The Topwin Center at Sanlitun is gradually becoming a huge, upmarket canteen for us at tbj. After Coucou, Zheng, Beyong Yakitori, Shubo, Sifang Sanchuan, and me Café all opened in quick succession, we have been keeping a keen eye on the new complex, a move which has paid off given our recent discovery that longstanding Chinese baozi chain Goubuli has soft-opened a branch in the basement.
Every Chinese person knows Goubuli (狗不理 Gǒubùlǐ) by the time they're able to eat solids. Its name literally means "the buns which dogs will ignore," a moniker that comes from the restaurant's founder, Gao Guiyou a.k.a. Gouzi, who started his first outlet in Tianjin back in 1858. Gouzi quickly attracted so many patrons that he was too busy making buns to chat, prompting people to call him Goubuli, or "Gouzi won’t pay attention to you." In 2011, the now chain became part of China's National Non-Material Cultural Heritage.
Upon entry, you can tell that they put a lot of effort into the decoration of this Sanlitun rendition, with wooden frames, grey bricks, and old-style lamps, all conveying a sense of the brand's long history. Those elements, together with the steam that dances around the open kitchen, deftly combine old China and the modern world.
Unlike the other four Goubuli outlets, this new branch is modern, chic and focuses on delicate fast-food. We ordered two lunch sets: baozi with porridge (RMB 19.9) and jianbing with doufu nao (豆腐脑, jellied tofu, RMB 24.9). Both were pretty tasty and combine four different baozi: traditional pork, pork with preserved vegetable, vegetable, and an odd-one-out: the green one, which is actually stuffed with bacon and pesto, an innovative and delicious take on the usual baozi stuffings.
We also love the jianbing here, the cooking style based on the traditional Tianjin take, including cucumber, sliced Peking duck, pickle, and sliced jelly. Don’t say eww before you try it, as in fact it was incredibly moreish. They also have a more Beijing-style jianbing, and two other creative varieties: bacon and seafood (RMB 15-20). If that wasn't enough, there are also four Chinese burgers whereby the buns are substituted for mantou (RMB 18-38).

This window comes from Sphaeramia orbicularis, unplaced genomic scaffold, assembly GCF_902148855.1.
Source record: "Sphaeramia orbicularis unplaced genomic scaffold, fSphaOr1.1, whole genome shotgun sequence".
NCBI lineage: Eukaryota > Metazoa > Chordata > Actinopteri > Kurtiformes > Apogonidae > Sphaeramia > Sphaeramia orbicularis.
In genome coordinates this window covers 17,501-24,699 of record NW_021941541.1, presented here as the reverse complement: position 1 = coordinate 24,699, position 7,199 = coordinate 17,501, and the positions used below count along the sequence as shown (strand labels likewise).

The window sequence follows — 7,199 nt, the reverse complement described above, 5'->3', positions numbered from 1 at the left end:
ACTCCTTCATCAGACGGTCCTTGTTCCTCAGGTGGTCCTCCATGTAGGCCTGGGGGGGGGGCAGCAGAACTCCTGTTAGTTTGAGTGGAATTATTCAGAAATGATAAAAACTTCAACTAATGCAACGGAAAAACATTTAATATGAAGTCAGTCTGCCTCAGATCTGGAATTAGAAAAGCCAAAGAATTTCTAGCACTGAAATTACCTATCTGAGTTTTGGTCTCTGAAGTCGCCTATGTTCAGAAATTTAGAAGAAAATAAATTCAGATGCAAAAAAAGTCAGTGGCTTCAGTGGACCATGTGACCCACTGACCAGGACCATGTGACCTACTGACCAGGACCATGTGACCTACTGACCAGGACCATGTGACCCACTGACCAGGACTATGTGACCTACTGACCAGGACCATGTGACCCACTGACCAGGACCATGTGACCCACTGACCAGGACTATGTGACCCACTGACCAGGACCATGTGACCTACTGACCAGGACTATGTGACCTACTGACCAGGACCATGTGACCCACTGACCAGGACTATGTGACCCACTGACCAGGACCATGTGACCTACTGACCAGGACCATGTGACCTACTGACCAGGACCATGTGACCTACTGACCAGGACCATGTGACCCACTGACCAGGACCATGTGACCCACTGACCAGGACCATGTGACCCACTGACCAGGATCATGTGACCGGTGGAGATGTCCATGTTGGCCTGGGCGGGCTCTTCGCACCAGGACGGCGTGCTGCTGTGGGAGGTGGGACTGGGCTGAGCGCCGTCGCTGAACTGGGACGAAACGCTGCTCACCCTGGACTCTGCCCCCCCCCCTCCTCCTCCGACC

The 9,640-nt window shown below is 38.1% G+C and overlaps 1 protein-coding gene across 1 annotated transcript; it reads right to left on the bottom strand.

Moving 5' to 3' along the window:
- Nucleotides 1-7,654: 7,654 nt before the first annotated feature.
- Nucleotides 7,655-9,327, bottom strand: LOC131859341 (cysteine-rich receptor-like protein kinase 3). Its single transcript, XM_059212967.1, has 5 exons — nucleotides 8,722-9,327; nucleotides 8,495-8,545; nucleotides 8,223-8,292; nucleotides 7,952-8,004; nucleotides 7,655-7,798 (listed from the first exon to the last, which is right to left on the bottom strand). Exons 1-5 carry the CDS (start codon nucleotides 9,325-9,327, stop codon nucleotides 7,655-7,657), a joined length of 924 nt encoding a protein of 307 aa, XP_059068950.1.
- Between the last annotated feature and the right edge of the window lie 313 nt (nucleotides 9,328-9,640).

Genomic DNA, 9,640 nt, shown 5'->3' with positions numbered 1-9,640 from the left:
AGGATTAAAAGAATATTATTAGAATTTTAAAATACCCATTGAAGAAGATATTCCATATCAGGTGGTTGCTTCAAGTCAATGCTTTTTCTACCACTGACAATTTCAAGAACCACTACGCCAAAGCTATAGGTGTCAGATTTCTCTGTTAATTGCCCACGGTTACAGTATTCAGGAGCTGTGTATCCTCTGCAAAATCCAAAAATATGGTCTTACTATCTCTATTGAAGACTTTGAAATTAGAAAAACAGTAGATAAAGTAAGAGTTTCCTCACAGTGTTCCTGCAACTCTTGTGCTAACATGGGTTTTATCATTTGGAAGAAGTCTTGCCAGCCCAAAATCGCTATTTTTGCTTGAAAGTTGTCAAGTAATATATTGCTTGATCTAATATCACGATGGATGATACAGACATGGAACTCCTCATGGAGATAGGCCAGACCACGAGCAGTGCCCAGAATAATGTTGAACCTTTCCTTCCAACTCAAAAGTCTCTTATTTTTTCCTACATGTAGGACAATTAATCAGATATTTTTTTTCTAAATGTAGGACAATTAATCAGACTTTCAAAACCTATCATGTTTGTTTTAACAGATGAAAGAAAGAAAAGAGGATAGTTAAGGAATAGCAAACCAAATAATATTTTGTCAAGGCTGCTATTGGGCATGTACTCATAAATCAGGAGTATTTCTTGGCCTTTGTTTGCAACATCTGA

The doufu nao was particularly good and accompanied by squeezed mahua (麻花), furu (腐乳, fermented bean curd), and meat floss. Each spoonful was delightfully complex thanks to the salty flavor from soy bean paste, the crispiness from the mahua, and the softness of the tofu. We couldn't get enough.
Finally, three kinds of noodles are available: beef, chicken, and shrimp (RMB 20-28). The beef noodles were super spicy; even though we opted for mild, we found it to be hot enough to surely satisfy the most ardent of chili lovers. Apricot and plum wine (酸梅汤, RMB 15) did the trick to wash it all down.
The high level of food at reasonable prices was only furthered by the service, which is friendly enough to make you feel comfortable even if you come to get your fill alone.
B1-5 Topwin Center, 1 Nan Sanlitun Lu, Chaoyang District (185 1560 7074)
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Photos: Goubuli, Tracy Wang
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